5 Simple Ways To Improve Employee Onboarding

5 Simple Ways To Improve Employee Onboarding

An employee’s days and weeks at work can be stressful, chaotic, and overwhelming—and then there’s the new hire.Strike a confident, considerate tone by creating an employee onboarding process that is personal and positive without making it complicated. It should answer, in short order, the four main questions all new employees have:

  • Who is my boss?
  • What are my main responsibilities?
  • Where are the breakroom and restrooms?
  • Where can I put my coat?

While simple, how well your company addresses these “basic needs” questions will set the tone for how you operate throughout your new hire’s entire career. The point of a solid onboarding process is to increase employee engagement, loyalty, and tenure; without it, you’ll sink more time, energy, and money into the repeated training of new hires than you will other crucial aspects of your business—and that rarely works out well.

Here are five simple ways to make a positive impact on a new employee.

1) Make them feel at home

Your new hire should feel like they have a spot they can claim, whether it’s a physical desk or office or a place they can count on to place their coat, lunch, and personal items. It should be clean and posted with their name as if they were always meant to be there.

2) Get them connected

All technology set-up should be completed before the employee’s first day; nothing makes a new hire feel out of place than having things referred to as “John’s old laptop” or “Patrice’s extension.” All laptops, emails, peripherals, permissions, and phones should be ready for the new hire prior to her first day on the job; this makes training, troubleshooting, and everyone’s first week a little easier.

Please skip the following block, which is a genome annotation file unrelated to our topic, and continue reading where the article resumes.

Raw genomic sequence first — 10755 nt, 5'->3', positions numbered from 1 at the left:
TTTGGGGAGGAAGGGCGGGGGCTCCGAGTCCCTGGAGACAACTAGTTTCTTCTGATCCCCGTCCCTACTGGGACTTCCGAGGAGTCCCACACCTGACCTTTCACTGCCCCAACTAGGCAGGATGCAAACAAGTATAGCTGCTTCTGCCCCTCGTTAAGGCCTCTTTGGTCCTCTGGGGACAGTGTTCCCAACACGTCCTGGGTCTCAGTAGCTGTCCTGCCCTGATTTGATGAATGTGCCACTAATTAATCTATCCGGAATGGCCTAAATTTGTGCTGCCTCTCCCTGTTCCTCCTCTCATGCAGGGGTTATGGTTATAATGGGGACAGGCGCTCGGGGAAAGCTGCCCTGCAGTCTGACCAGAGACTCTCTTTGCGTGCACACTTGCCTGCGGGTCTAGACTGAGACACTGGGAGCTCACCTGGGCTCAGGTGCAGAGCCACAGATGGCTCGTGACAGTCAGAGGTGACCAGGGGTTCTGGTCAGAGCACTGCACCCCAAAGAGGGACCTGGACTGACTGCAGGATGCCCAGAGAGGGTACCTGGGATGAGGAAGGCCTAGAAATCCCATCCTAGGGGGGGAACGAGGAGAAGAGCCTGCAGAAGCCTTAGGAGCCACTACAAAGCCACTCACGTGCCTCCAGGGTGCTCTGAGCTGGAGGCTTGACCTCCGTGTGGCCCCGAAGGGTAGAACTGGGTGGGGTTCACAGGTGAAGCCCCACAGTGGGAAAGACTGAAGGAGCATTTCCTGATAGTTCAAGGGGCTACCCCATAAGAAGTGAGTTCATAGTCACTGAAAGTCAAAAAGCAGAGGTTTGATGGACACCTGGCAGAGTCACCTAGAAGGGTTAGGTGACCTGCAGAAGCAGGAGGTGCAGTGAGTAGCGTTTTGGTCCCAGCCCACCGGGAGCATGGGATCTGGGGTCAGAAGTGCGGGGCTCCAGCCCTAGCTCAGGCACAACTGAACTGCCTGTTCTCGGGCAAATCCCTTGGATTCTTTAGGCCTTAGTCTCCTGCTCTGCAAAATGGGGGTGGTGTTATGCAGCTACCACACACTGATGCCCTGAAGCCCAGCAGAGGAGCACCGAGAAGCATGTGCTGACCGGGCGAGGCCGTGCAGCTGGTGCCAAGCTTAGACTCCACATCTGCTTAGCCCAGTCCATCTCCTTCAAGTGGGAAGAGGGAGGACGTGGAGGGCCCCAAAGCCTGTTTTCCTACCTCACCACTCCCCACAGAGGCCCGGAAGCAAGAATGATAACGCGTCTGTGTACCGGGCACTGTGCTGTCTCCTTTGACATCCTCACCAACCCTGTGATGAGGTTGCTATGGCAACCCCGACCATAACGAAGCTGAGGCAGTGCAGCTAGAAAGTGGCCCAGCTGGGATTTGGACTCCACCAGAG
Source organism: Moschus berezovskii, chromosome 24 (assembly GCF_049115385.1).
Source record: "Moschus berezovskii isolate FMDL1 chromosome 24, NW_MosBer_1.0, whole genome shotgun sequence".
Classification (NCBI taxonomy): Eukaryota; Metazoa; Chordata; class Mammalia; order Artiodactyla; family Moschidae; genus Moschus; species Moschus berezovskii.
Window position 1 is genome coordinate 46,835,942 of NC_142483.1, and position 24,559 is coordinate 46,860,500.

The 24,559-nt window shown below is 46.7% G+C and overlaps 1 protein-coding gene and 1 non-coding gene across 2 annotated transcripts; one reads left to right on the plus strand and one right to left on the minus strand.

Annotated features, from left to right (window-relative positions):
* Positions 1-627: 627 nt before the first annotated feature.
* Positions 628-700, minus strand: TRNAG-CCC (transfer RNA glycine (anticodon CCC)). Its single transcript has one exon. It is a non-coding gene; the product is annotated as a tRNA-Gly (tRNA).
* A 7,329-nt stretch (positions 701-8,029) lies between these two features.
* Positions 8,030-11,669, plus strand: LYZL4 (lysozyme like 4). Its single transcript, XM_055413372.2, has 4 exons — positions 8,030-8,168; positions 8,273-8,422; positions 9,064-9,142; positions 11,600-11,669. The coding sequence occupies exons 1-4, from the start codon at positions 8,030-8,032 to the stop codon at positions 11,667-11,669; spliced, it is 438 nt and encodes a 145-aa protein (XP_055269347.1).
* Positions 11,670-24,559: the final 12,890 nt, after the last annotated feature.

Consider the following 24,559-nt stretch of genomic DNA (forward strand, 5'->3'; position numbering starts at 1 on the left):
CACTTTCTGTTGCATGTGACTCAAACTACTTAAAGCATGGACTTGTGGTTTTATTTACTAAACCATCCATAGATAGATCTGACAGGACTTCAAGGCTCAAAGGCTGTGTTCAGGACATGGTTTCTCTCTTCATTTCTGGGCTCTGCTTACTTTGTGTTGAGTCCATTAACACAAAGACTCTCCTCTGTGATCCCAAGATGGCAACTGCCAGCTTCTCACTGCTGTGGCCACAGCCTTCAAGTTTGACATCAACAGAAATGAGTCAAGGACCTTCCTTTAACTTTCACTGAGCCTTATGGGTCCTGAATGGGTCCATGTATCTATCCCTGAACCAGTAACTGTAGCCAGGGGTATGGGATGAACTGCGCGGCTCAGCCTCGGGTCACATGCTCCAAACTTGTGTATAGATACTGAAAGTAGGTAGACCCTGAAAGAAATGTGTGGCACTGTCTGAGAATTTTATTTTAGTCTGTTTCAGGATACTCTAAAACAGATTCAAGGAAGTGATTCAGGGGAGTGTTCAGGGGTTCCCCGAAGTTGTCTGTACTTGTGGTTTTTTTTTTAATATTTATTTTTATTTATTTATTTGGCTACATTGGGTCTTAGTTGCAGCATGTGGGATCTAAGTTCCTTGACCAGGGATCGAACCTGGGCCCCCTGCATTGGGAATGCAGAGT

3) Give them a tour

Your new hire’s first day started with finding a parking spot in a new place; it will take him a while to get the lay of the land. Unless you show him, of course, which is exactly what you should do. Don’t just show him the break rooms and restrooms; introduce him to people as you go, especially the people with whom he’ll be working closely. Before you part ways, give him a map that is labeled with everything (and everyone) you covered.

4) Simplify the paperwork process

We can all remember our first days at work as we filled out form after form with the same repeated information. Benefits, taxes, job description, handbooks—more paper gets pushed at new hires on the first day than almost every day following. Streamline this process as much as possible with intuitive Human Resources software that allows cross-referencing, cross-checking, and no crossed eyes.

5) Swag is always a good idea

Go as crazy or as practical as you please here; even fresh office supplies bundled with a company t-shirt can go a long way to showing a new employee that you are bringing your A-game to the table, and that you are expecting the same from her.